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“He Should Be a Soldier!”
The emergence and disintegration of the ideal soldier image in World War I
The article focuses on the emergence, development, and disintegration of the prevalent image of the perfect soldier from the pre-World War I period. It describes the education and retraining of young men within the family and at school, which aimed to raise a new generation of strong and sturdy men, willing to sacrifice and fight. A new hierarchy appeared among men, based on the body and physical abilities. The conscript system and the outbreak of World War I drew a clear dividing line between real men, who were sent to the front, and the washouts, who spent wartime at home. Next, the article presents the everyday life of soldiers, which was in stark contrast to the expectations, because they frequently felt degraded to the level of children. Humiliation continued after the war, when they returned home not as heroes but as invalids and losers, which in combination with the devastating social conditions and widespread alcoholism, resulted in many cases of family violence in the years immediately after the war.
On “Damned Women and Men”
Reflections of everyday life in the records of the Konjice Local Court during the dissolution of the Dual Monarchy
The article examines everyday life among the residents of Slovenske Konjice and the surrounding municipalities as reflected in the records of the Konjice Local Court after the end of the Dual Monarchy in 1918. During the transition and transformation into a new Yugoslav state, the area of Slovenske Konjice witnessed major change. Having bid farewell to the “decaying Austria”, imposing mass manifestations were organized.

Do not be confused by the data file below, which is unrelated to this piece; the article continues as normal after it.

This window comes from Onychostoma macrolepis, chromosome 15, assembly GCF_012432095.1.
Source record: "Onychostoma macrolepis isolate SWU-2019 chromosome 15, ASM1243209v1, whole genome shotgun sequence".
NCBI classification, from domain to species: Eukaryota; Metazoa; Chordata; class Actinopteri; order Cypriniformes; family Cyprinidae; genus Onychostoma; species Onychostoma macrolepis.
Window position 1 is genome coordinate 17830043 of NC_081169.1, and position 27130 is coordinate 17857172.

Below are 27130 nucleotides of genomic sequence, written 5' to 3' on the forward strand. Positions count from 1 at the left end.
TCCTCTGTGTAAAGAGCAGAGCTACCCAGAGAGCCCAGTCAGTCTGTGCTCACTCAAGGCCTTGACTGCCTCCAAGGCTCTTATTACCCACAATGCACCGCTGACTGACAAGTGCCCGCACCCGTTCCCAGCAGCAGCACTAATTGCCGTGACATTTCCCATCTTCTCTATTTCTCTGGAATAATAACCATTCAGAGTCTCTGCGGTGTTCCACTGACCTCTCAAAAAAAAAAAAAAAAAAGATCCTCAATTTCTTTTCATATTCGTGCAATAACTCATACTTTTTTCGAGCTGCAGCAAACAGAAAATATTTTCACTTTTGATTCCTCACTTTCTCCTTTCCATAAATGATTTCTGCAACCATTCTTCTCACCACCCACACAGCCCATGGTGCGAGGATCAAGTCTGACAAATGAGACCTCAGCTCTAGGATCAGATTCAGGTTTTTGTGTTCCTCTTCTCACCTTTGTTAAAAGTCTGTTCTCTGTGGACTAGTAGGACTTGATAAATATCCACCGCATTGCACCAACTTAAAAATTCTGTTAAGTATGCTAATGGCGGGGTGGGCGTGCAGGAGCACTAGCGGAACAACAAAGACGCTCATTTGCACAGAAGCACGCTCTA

Slovenian replaced German as the official language. The introductory part presents in detail how the processes of Slovenization and de-Austrization developed. The overturn affected the operations of the Konjice Local Court, which now operated in Slovenian instead of German. Well-preserved records about numerous minor criminal offences comprise a mosaic of brief stories portraying an authentic picture of illegal practices among the local population. These stories reflect the most trivial and even banal situations and aspects of everyday life after the war. Based on these, the study aims to show how the routine and the everyday life of the common person was affected by the Great War, shortages and supply problems at the time. The article concludes that the war and the post-war crisis created a special atmosphere, in a way triggering several illegal and unwanted acts, including criminal offences.
Memorial Plaque for the Missionary Ignacij Knoblehar in Škocjan na Dolenjskem
The initiative to raise a monument in memory of the missionary Ignacij Knoblehar (1819–1858) and to relocate his body from Naples to Slovenia came from an unknown author in Laibacher Zeitung. Zgodnja Danica published the lists of donors (money was primarily gathered by priests) and various suggestions about the location of Knoblehar’s monument. Some thought it would be better to send the money to the missions in Africa instead of erecting a monument. A memorial plaque for Ignacij Knoblehar was unveiled in 1867 in the parish church of St. Cantianus and His Companions in Škocjan na Dolenjskem, the missionary’s birthplace. The marble medallion with the missionary’s portrait was the work of the sculptor Franc Zajec.
Marian Koller : Famous astronomer from Bohinj
The Bohinj native, astronomer Marian Koller (1792-1866), was a star of the 19th century. Today, his work is gaining in importance again, focusing on the Dalton Minimum of sunspots as a counterbalance to other explanations
for global warming. Apart from Hallerstein, Koller was unparalleled among Slovenian astronomers. Above all, he enabled the success of Jožef Stefan.